- Ivan Maisel, College Football Senior Writer
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Another season has ended, and another Alabama team is playing for the national championship. With every Crimson heart in every Crimson throat, the Tide survived Georgia 32-28 on Saturday night in the Southeastern Conference championship game and will play for their third BCS title in four seasons.
And no one outside the SEC footprint is happy. The immortal Red Smith wrote in the 1950s that rooting for the New York Yankees was like rooting for U.S. Steel. These days, Alabama fans nod in appreciation and say, "Tell me about it."
The SEC will seek its seventh consecutive BCS title, which makes the league a lighthouse, a point of reference in a season defined by disbelief. Otherwise, college football this season has been the unlikely achieving the improbable.
Take, for instance, the game at the Los Angeles Memorial Coliseum one week ago. In August, everyone assumed it would be the No. 1 team in the nation versus a 7-4 team. And everyone proved to be correct, except for the part that Notre Dame was No. 1 and USC was 7-4.
The Fighting Irish not only proved themselves relevant, but proved that in the most prolific offensive season in NCAA history, defense dominates. Suffocating, physical defense propelled Notre Dame to defeat two AQ-conference champions (No. 8 Stanford, No. 11 Oklahoma) a division co-champion (Miami) and, for that matter, everyone else in its 12-game path.
Two figures to keep in mind: Alabama scored 35 rushing touchdowns. Notre Dame allowed two.
Nevertheless, we look at the Irish and ask, "How did they get here?" And we will do the same Saturday night in New York if, that is, the Heisman Memorial Trust hands its 25-pound doorstop to Irish linebacker Manti Te'o, who would be the first defensive player to win college football's most prestigious award since 1997. If Te'o doesn't win, it will likely be because the Heisman will be awarded to a freshman for the first time in the award's 78-year history.
Texas A&M quarterback Johnny Manziel turned Kyle Field into his backyard, playing with the kind of joy and improvisation that usually ends when Mom announces that it's time to come in for supper. Not only did Johnny Football set the SEC total offense record with 4,600 yards, but he led the Aggies to a 10-2 record in a league in which every expert agreed the Aggies would be overmatched.
Another likely Heisman finalist, Kansas State quarterback Collin Klein, led a team picked to finish sixth in the Big 12 to the conference championship. The Wildcats reached No. 1 for one week before losing, but have the consolation of winning a bid to the Fiesta Bowl.
You want unlikely? Oregon went 11-1, finished in the top five -- and failed to play in the Pac-12 championship game. Stanford began its season unLucky and will end it in the Rose Bowl, thanks to redshirt freshman Kevin Hogan. He stepped into the starting lineup in November and defeated four consecutive ranked teams, including the Ducks.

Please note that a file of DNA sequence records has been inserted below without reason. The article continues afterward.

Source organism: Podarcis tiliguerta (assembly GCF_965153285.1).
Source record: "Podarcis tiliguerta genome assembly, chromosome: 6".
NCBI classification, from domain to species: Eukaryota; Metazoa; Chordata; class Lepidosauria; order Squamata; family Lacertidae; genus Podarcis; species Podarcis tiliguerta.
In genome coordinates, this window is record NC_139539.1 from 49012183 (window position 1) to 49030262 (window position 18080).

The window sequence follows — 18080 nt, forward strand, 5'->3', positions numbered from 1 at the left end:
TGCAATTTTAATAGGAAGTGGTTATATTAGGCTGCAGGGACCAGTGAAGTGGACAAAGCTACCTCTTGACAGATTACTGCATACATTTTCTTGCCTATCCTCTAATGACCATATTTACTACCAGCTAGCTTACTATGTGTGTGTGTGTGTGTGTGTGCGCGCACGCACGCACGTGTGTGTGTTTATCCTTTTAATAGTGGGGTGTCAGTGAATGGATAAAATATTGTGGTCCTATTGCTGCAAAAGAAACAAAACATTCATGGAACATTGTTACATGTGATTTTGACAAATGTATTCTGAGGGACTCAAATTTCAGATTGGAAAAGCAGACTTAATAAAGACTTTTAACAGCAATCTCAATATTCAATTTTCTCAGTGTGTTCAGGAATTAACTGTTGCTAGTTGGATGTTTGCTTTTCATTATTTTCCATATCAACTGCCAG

Stanford players call themselves Nerd Nation, yet there's nothing nerdy about the most physical brand of football west of the SEC. For two decades, Notre Dame and Stanford have had to contend with the supposition that a university can't maintain high academic standards and win football games. This season, not only have they been fixtures in the BCS standings, but Northwestern went 9-3, Vanderbilt went 8-4 and Duke and Rice (both 6-6) will play in bowl games.
Stanford returns to Pasadena for the first time in 13 years. Wisconsin returns for the third consecutive season, and just how did the Badgers do it? They finished third in the Big Ten Leaders Division with a record of 7-5, 4-4 in a league even commissioner Jim Delany acknowledged had fallen. The Badgers lost three games in overtime, two others by a field goal and reached the Big Ten championship game only because Ohio State and Penn State are both in NCAA jail.
Ladies and gentlemen, meet your Big Ten champion.
It's been a season of go-figure. Florida comes off a 7-6 season and earns a BCS bid. Oregon State reversed its 3-9 record of a year ago. Kent State and Northern Illinois reached the Mid-American Conference championship game with 11-1 records. In the Big East, a league that has had trouble defining its football self for two decades, half the league finished first. Louisville won the BCS bid Thursday night when one-handed, one-legged quarterback Teddy Bridgewater ignored his injuries and came off the bench to lead the Cardinals to a comeback victory at Rutgers.
And the head scratching isn't limited to the top of the standings. Auburn, only two years removed from the national championship, went 3-9 and fired coach Gene Chizik. Colorado went 1-11, dumped coach Jon Embree after only his second season, and didn't even win the award for quickest trigger. That would go to Southern Mississippi, which let go first-year coach Ellis Johnson after the Golden Eagles went 0-12.
In a season of strange faces and strange finishes, the tried and true survived only down south. Florida State, as predicted, won the Atlantic Coast Conference, which the Seminoles hadn't done since 2005. And, of course, there was Alabama and the SEC, back in the BCS National Championship Game, where everybody expected them and nobody wanted them. Some things you can count on, whether you want to or not.
In a season defined by disbelief, the unlikely achieved the improbable. Except, of course, that one BCS title game constant.